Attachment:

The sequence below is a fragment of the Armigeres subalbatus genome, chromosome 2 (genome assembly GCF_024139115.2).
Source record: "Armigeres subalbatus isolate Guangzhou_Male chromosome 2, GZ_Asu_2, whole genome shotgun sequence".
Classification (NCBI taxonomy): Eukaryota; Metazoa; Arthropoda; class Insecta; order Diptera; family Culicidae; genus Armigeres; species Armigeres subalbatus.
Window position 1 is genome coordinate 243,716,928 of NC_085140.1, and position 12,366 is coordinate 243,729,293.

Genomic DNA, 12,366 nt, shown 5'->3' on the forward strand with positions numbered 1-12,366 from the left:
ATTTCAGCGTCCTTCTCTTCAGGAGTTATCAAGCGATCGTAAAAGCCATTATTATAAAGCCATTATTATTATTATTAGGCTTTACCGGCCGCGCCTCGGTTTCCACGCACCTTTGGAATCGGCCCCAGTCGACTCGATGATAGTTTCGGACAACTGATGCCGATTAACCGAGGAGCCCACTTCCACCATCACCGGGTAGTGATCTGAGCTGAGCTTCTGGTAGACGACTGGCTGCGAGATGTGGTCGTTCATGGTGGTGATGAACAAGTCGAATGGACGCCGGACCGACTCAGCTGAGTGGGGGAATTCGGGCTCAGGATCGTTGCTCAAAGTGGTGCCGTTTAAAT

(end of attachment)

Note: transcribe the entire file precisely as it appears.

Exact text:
The sequence below is a fragment of the Armigeres subalbatus genome, chromosome 2 (genome assembly GCF_024139115.2).
Source record: "Armigeres subalbatus isolate Guangzhou_Male chromosome 2, GZ_Asu_2, whole genome shotgun sequence".
Classification (NCBI taxonomy): Eukaryota; Metazoa; Arthropoda; class Insecta; order Diptera; family Culicidae; genus Armigeres; species Armigeres subalbatus.
Window position 1 is genome coordinate 243,716,928 of NC_085140.1, and position 12,366 is coordinate 243,729,293.

Genomic DNA, 12,366 nt, shown 5'->3' on the forward strand with positions numbered 1-12,366 from the left:
ATTTCAGCGTCCTTCTCTTCAGGAGTTATCAAGCGATCGTAAAAGCCATTATTATAAAGCCATTATTATTATTATTAGGCTTTACCGGCCGCGCCTCGGTTTCCACGCACCTTTGGAATCGGCCCCAGTCGACTCGATGATAGTTTCGGACAACTGATGCCGATTAACCGAGGAGCCCACTTCCACCATCACCGGGTAGTGATCTGAGCTGAGCTTCTGGTAGACGACTGGCTGCGAGATGTGGTCGTTCATGGTGGTGATGAACAAGTCGAATGGACGCCGGACCGACTCAGCTGAGTGGGGGAATTCGGGCTCAGGATCGTTGCTCAAAGTGGTGCCGTTTAAAT